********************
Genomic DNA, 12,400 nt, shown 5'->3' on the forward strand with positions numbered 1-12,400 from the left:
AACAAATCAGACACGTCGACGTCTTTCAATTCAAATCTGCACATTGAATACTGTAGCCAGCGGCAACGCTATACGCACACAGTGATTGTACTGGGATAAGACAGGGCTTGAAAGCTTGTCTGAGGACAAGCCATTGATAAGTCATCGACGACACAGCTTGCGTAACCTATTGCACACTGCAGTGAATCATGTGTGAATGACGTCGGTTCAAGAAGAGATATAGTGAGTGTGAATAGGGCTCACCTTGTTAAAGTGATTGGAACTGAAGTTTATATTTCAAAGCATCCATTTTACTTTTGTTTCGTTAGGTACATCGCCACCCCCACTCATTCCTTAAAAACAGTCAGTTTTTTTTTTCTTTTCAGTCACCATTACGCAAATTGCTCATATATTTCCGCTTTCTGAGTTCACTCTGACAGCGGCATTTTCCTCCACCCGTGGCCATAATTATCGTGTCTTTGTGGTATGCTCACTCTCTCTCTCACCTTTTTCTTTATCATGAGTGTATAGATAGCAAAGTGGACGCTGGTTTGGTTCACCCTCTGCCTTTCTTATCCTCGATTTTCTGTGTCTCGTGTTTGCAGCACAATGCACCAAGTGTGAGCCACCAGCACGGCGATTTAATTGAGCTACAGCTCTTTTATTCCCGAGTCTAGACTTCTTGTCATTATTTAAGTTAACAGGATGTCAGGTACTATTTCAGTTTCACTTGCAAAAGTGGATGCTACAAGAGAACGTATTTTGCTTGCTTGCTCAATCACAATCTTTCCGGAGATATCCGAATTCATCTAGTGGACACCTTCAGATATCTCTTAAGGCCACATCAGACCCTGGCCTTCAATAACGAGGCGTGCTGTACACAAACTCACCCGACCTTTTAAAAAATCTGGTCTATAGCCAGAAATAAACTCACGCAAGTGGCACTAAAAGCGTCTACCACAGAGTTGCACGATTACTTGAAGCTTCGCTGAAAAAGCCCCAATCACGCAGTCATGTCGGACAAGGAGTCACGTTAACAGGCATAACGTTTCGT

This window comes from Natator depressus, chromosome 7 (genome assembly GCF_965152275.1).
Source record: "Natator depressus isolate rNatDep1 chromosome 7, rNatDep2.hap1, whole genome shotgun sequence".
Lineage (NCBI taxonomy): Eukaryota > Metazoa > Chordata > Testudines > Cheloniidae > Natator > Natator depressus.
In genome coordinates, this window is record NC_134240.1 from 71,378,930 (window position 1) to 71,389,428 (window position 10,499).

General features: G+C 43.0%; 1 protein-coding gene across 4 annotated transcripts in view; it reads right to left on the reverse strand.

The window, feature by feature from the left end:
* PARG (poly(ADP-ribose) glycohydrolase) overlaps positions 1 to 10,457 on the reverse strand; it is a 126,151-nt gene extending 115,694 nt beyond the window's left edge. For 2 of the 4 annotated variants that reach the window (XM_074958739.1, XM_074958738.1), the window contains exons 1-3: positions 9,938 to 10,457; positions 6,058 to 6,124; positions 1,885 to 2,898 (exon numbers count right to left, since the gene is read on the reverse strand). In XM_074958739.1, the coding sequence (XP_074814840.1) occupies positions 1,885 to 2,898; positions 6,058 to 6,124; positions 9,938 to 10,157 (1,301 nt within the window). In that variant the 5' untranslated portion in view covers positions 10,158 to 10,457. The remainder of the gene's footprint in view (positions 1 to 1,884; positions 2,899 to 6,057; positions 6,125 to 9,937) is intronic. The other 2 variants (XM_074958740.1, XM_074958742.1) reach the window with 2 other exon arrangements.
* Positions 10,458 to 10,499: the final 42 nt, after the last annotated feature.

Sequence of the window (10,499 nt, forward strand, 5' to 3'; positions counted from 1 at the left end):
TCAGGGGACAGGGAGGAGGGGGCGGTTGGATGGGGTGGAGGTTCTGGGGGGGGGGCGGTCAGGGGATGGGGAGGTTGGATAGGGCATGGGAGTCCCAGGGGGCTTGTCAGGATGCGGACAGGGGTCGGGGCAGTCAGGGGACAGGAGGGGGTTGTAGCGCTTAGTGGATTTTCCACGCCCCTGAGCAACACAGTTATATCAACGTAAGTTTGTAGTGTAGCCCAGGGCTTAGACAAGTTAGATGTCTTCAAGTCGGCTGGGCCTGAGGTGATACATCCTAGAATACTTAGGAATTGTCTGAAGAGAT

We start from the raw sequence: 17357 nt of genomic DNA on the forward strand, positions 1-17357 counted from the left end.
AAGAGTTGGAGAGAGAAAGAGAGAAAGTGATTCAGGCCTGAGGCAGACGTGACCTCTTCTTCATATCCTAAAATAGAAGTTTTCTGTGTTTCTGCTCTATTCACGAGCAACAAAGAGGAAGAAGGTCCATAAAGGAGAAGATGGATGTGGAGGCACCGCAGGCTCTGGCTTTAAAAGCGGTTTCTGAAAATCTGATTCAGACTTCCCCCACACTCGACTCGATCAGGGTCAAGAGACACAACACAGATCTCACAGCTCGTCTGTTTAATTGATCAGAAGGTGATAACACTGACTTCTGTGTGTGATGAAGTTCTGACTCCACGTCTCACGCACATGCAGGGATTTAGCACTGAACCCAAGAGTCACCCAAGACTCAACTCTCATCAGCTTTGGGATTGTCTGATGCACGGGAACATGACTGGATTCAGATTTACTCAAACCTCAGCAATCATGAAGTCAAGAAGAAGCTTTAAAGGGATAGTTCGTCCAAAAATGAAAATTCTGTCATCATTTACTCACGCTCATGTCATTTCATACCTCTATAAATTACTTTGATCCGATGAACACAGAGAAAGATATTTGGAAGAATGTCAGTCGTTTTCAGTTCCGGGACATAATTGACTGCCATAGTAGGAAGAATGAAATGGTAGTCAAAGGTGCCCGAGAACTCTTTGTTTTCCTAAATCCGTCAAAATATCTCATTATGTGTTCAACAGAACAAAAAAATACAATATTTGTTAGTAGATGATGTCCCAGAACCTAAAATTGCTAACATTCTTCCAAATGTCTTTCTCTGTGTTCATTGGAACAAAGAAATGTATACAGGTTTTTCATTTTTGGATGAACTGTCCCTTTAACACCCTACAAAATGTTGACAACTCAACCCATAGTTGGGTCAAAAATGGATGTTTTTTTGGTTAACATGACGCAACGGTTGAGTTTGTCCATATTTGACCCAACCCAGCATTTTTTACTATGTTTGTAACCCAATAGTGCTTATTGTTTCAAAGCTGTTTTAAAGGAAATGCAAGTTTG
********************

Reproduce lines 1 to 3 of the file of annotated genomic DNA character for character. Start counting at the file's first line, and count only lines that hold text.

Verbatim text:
Genomic DNA, 12,400 nt, shown 5'->3' on the forward strand with positions numbered 1-12,400 from the left:
AACAAATCAGACACGTCGACGTCTTTCAATTCAAATCTGCACATTGAATACTGTAGCCAGCGGCAACGCTATACGCACACAGTGATTGTACTGGGATAAGACAGGGCTTGAAAGCTTGTCTGAGGACAAGCCATTGATAAGTCATCGACGACACAGCTTGCGTAACCTATTGCACACTGCAGTGAATCATGTGTGAATGACGTCGGTTCAAGAAGAGATATAGTGAGTGTGAATAGGGCTCACCTTGTTAAAGTGATTGGAACTGAAGTTTATATTTCAAAGCATCCATTTTACTTTTGTTTCGTTAGGTACATCGCCACCCCCACTCATTCCTTAAAAACAGTCAGTTTTTTTTTTCTTTTCAGTCACCATTACGCAAATTGCTCATATATTTCCGCTTTCTGAGTTCACTCTGACAGCGGCATTTTCCTCCACCCGTGGCCATAATTATCGTGTCTTTGTGGTATGCTCACTCTCTCTCTCACCTTTTTCTTTATCATGAGTGTATAGATAGCAAAGTGGACGCTGGTTTGGTTCACCCTCTGCCTTTCTTATCCTCGATTTTCTGTGTCTCGTGTTTGCAGCACAATGCACCAAGTGTGAGCCACCAGCACGGCGATTTAATTGAGCTACAGCTCTTTTATTCCCGAGTCTAGACTTCTTGTCATTATTTAAGTTAACAGGATGTCAGGTACTATTTCAGTTTCACTTGCAAAAGTGGATGCTACAAGAGAACGTATTTTGCTTGCTTGCTCAATCACAATCTTTCCGGAGATATCCGAATTCATCTAGTGGACACCTTCAGATATCTCTTAAGGCCACATCAGACCCTGGCCTTCAATAACGAGGCGTGCTGTACACAAACTCACCCGACCTTTTAAAAAATCTGGTCTATAGCCAGAAATAAACTCACGCAAGTGGCACTAAAAGCGTCTACCACAGAGTTGCACGATTACTTGAAGCTTCGCTGAAAAAGCCCCAATCACGCAGTCATGTCGGACAAGGAGTCACGTTAACAGGCATAACGTTTCGT

This window comes from Natator depressus, chromosome 7 (genome assembly GCF_965152275.1).